His thesis is:
Iraq is too fractured along sectarian lines, too socially ruined by 30 years of totalitarianism, too new to the habits of democracy to be able to record in stone the kind of great cosmic compromises that are the essence of constitutions.
Even America, which had a century of self-government before independence, needed 13 years before it could draft a workable and durable constitution. And even that one ultimately floundered (albeit, threescore and eleven years later) over the then-insoluble problem of slavery.
Krauthammer says that the attention of the Government of Iraq should be on building a government, training an army and putting down the insurgency. He goes on:
Better to have the constitutional committee simply draft, for now, one part of the constitution — a new electoral law to govern the coming Dec. 15 elections for a permanent government.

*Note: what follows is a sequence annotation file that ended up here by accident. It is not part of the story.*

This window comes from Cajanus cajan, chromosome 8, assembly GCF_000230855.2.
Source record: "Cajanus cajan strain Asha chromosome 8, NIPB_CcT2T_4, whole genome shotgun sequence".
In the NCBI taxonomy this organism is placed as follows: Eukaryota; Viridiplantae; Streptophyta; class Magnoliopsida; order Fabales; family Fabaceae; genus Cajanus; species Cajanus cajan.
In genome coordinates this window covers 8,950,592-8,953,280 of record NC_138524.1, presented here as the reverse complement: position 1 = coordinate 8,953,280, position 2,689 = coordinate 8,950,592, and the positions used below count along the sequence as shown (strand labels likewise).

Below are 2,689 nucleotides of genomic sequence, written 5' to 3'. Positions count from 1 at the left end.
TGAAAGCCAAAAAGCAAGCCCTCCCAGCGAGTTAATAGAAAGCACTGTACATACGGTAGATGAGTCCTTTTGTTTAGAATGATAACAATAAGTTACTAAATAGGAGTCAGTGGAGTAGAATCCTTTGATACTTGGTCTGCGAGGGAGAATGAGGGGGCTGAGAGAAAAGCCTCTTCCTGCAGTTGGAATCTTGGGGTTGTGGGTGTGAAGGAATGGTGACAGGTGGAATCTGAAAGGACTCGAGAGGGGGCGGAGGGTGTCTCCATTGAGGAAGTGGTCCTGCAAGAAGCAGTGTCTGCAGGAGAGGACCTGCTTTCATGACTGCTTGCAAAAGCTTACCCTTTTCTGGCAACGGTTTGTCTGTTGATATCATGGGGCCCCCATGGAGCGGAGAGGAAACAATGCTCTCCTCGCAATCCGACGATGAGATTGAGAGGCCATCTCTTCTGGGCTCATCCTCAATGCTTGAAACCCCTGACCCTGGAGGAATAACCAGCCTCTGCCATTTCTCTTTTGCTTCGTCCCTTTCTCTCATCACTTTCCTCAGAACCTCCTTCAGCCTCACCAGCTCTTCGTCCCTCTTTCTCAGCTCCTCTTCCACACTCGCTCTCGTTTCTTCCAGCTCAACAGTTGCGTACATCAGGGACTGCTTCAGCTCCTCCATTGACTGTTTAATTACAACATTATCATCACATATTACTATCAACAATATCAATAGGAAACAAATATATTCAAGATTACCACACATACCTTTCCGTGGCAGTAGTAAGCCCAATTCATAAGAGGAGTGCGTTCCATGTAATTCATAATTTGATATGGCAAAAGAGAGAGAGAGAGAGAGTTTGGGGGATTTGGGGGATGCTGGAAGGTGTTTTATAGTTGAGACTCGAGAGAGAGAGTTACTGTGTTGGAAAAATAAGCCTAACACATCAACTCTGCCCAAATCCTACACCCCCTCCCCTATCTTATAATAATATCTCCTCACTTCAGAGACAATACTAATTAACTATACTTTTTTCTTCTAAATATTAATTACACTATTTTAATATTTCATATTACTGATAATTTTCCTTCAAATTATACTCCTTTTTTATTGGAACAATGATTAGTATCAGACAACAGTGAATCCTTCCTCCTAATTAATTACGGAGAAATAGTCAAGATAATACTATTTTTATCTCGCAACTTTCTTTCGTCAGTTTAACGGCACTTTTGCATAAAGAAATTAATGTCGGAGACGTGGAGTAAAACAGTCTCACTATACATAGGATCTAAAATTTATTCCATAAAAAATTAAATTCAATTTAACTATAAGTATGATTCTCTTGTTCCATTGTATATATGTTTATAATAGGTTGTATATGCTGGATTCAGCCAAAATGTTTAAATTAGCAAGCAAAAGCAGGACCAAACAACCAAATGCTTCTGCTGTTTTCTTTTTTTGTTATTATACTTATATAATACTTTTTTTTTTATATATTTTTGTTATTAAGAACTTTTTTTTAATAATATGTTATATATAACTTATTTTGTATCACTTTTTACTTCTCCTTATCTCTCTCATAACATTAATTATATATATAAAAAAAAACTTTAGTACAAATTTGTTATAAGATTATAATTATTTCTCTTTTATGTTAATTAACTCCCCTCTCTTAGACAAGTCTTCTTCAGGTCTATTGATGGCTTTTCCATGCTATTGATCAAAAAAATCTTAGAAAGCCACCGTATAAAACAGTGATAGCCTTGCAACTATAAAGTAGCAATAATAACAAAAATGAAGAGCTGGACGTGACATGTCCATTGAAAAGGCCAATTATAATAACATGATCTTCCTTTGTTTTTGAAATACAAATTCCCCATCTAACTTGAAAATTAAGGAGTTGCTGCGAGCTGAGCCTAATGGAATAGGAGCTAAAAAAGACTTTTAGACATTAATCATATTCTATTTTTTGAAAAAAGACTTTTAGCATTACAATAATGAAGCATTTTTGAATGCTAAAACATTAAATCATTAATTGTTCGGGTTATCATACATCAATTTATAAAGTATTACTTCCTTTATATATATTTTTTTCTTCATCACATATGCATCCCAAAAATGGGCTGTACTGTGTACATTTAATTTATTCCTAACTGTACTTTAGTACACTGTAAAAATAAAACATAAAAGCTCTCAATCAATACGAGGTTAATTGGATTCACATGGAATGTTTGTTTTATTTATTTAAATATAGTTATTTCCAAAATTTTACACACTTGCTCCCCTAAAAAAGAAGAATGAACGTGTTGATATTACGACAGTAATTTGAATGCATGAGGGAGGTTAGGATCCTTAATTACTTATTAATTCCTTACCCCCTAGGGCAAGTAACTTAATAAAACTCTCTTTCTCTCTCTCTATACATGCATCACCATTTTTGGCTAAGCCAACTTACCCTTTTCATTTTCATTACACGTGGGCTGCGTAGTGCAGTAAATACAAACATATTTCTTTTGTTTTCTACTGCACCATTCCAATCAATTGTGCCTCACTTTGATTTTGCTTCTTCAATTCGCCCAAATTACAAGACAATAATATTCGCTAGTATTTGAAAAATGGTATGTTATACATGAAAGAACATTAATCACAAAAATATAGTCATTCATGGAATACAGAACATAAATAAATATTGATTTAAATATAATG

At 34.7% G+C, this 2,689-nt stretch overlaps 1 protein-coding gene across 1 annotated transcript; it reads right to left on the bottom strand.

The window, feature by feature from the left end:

That can be done by Aug. 15 and would actually be useful. Trying to get a newly elected constitutional committee to decide once and for all, say, the role of Islam or the legitimacy of militias, will be deeply destructive, at the least; an enormous distraction, at the best.
Iraqi political energies should be directed toward building a government and an army, assisting reconstruction and fighting the insurgency. Written constitutions are swell. But lots of successful places (Britain, for example) get along without one. So should Iraq, at least for now.
We should not let Iraq be rushed into an unrealistic timetable just to satisfy Ted Kennedy, Joe Biden and Nancy Pelosi.